Title: G——, Samuel
Source text: Surgeon General Joseph K. Barnes, United States Army, The Medical and Surgical History of the War of the Rebellion. (1861–65.), Part 1, Volume 2 (Washington, D.C.: Government Printing Office, 1870), 278-279.
Civil War Washington ID: med.d1e16920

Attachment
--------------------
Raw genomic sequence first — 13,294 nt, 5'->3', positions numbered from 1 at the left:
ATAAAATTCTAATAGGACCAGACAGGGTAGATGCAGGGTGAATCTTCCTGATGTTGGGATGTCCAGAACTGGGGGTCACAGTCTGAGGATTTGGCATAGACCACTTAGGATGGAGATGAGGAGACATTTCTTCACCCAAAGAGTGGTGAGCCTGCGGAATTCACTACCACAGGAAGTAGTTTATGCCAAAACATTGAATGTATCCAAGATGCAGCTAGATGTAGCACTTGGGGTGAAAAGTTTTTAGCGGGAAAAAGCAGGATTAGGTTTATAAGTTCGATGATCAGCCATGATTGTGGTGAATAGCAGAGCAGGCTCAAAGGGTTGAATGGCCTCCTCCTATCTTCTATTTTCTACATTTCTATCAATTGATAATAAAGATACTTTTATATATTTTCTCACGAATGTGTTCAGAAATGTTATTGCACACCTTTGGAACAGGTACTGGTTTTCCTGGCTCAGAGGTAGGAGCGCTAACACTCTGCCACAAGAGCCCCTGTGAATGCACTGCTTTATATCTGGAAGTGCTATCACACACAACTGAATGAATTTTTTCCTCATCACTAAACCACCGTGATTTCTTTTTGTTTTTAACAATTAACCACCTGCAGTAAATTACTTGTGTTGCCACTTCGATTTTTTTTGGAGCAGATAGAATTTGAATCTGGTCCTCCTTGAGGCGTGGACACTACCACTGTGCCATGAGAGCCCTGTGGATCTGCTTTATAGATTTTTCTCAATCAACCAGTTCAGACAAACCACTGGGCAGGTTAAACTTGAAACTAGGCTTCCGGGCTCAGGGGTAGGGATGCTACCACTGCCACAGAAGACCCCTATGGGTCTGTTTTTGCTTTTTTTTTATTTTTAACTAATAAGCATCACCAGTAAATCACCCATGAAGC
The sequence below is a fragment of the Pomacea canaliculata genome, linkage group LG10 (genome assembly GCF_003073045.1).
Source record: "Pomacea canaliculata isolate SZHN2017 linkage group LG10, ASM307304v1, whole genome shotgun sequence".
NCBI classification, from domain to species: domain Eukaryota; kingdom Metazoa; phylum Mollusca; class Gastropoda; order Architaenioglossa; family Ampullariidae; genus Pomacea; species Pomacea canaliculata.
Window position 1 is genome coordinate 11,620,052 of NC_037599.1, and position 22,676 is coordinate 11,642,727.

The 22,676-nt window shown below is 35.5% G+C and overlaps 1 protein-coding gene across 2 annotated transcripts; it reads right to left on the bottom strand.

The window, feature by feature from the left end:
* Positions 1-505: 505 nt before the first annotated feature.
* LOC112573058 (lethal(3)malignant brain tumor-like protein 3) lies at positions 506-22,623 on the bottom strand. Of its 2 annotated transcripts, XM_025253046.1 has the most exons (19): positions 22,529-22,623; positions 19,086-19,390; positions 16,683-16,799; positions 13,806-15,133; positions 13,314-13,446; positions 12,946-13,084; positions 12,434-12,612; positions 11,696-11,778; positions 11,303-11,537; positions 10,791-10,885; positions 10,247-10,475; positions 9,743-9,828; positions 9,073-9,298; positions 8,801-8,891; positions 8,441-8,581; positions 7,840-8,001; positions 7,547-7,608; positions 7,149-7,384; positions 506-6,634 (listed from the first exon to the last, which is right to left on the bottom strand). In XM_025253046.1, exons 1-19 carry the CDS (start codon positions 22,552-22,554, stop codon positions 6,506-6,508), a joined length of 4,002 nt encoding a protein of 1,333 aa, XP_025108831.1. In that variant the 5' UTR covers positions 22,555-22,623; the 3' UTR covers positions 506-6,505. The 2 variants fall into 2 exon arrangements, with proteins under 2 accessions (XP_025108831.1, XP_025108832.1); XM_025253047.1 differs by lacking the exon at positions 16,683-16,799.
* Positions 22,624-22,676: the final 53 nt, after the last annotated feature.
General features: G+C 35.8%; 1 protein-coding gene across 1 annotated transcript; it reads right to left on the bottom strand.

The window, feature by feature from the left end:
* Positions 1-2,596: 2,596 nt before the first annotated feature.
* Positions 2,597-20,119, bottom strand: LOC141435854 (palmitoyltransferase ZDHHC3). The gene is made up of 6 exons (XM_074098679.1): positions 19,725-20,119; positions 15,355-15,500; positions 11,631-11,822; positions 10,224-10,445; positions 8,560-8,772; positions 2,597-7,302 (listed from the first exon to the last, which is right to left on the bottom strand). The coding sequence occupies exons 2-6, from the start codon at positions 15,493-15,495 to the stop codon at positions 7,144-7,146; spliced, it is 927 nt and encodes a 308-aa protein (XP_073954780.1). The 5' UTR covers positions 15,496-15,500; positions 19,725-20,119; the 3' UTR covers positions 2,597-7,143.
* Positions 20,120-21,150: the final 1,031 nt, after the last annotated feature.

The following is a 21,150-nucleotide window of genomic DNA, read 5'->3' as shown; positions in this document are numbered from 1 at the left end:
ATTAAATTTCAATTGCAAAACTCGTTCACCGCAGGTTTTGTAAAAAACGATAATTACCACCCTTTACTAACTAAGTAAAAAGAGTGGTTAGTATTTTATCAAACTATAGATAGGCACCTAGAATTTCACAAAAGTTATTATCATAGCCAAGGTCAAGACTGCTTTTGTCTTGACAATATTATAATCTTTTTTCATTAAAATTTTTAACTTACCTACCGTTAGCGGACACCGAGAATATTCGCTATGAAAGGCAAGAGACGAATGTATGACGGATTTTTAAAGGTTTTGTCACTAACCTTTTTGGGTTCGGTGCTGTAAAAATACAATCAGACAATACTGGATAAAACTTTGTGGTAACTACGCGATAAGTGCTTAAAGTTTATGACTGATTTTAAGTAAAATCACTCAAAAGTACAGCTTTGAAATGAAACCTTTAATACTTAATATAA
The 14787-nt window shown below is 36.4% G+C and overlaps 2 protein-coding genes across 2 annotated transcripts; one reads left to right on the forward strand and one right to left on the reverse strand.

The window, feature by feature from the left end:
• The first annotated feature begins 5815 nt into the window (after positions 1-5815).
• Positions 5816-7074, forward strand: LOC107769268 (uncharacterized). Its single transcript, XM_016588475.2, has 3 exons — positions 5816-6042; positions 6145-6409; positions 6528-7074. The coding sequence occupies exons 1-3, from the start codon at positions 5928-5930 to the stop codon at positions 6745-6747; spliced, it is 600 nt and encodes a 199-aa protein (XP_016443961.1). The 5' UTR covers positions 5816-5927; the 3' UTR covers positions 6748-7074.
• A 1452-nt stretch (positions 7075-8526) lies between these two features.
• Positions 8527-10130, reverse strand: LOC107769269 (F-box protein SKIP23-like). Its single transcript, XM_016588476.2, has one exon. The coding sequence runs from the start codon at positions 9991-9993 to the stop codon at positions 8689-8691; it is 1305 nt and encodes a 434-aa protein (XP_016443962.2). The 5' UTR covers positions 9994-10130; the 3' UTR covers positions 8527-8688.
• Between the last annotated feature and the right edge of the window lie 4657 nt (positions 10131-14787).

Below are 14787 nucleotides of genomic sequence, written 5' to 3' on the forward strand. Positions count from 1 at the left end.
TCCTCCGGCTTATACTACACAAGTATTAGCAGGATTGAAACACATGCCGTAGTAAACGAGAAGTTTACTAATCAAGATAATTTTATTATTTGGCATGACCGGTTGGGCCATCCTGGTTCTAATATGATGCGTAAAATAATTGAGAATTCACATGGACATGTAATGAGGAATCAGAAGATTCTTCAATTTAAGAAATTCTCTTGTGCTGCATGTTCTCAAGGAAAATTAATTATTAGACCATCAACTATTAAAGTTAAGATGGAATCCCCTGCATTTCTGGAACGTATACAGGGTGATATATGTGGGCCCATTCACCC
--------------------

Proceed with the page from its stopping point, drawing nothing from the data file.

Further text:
CASE.—Private Samuel G——, Co. C, 183d Pennsylvania Volunteers, aged 17 years, was wounded at the battle of Spottsylvania Court-house, Virginia, May 12th, 1864, by a conoidal ball, which depressed the right parietal bone at its posterior superior angle. A spicula, one and one-fourth inches in length and three-fourths of an inch in breadth, was driven in upon the dura mater. He was admitted to the hospital of the 1st division, Second Corps, and on the 23d sent to the Armory Square Hospital, Washington. Slight paralysis of the left leg and hand existed. The pupils were normal, but the tongue protruded. There were also slight symptoms of compression. On the following day, the patient was placed under chloroform, and Surgeon D. W. Bliss, U. S. V., trephined the skull and removed twelve pieces of bone. The dura mater was ruptured, and the pulsations of the brain were distinctly visible. Simple dressings were applied, and on May 29th the patient was doing well. On July 17th, he was transferred to Philadelphia and admitted into the Mower Hospital, where he remained until January 28th, 1865, when he was transferred to the Veteran Reserve Corps. The pathological specimen is No. 2375, Sect. I, A. M. M., and consists of a disc and three small fragments of bone. The specimen and history were contributed by Surgeon D. W. Bliss, U. S. V. The man was discharged on November 20th, 1865, and pensioned. On April 10th, 1867, Pension Examiner Thomas B. Reeve reported that there was a large depression at the seat of injury which was very sensitive. The patient said that he lost seventeen pieces of bone and could not bear the heat of the sun, and suffered from headache, dizziness, impaired memory, and defective eyesight, and was gradually growing worse.